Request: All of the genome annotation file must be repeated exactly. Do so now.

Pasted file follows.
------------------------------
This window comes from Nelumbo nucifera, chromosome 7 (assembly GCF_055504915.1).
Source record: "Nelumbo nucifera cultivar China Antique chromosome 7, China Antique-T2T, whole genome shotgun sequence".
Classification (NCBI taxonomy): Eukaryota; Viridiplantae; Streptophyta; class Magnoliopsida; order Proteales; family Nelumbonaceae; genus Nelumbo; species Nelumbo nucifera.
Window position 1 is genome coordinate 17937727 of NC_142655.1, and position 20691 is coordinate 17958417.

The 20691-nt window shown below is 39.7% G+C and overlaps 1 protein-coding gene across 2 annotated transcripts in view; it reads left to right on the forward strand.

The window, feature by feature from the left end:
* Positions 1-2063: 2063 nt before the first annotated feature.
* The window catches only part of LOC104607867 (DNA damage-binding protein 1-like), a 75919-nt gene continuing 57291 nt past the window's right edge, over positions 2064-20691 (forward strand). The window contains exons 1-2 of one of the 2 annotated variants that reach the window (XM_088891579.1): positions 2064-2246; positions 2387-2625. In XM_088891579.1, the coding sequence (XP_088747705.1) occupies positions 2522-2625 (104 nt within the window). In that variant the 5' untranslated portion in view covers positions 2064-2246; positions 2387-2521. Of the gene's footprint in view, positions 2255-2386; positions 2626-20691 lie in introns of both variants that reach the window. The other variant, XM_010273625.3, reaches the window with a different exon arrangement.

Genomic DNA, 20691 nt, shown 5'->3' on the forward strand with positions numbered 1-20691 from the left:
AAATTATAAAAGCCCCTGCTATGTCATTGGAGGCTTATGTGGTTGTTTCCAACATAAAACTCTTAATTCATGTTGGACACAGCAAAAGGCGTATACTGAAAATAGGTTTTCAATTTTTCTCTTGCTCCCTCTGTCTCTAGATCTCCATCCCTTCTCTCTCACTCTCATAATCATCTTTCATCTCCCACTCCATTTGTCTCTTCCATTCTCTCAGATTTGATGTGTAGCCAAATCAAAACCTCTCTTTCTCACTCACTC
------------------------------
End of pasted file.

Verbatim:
This window comes from Nelumbo nucifera, chromosome 7 (assembly GCF_055504915.1).
Source record: "Nelumbo nucifera cultivar China Antique chromosome 7, China Antique-T2T, whole genome shotgun sequence".
Classification (NCBI taxonomy): Eukaryota; Viridiplantae; Streptophyta; class Magnoliopsida; order Proteales; family Nelumbonaceae; genus Nelumbo; species Nelumbo nucifera.
Window position 1 is genome coordinate 17937727 of NC_142655.1, and position 20691 is coordinate 17958417.

The 20691-nt window shown below is 39.7% G+C and overlaps 1 protein-coding gene across 2 annotated transcripts in view; it reads left to right on the forward strand.

The window, feature by feature from the left end:
* Positions 1-2063: 2063 nt before the first annotated feature.
* The window catches only part of LOC104607867 (DNA damage-binding protein 1-like), a 75919-nt gene continuing 57291 nt past the window's right edge, over positions 2064-20691 (forward strand). The window contains exons 1-2 of one of the 2 annotated variants that reach the window (XM_088891579.1): positions 2064-2246; positions 2387-2625. In XM_088891579.1, the coding sequence (XP_088747705.1) occupies positions 2522-2625 (104 nt within the window). In that variant the 5' untranslated portion in view covers positions 2064-2246; positions 2387-2521. Of the gene's footprint in view, positions 2255-2386; positions 2626-20691 lie in introns of both variants that reach the window. The other variant, XM_010273625.3, reaches the window with a different exon arrangement.

Genomic DNA, 20691 nt, shown 5'->3' on the forward strand with positions numbered 1-20691 from the left:
AAATTATAAAAGCCCCTGCTATGTCATTGGAGGCTTATGTGGTTGTTTCCAACATAAAACTCTTAATTCATGTTGGACACAGCAAAAGGCGTATACTGAAAATAGGTTTTCAATTTTTCTCTTGCTCCCTCTGTCTCTAGATCTCCATCCCTTCTCTCTCACTCTCATAATCATCTTTCATCTCCCACTCCATTTGTCTCTTCCATTCTCTCAGATTTGATGTGTAGCCAAATCAAAACCTCTCTTTCTCACTCACTC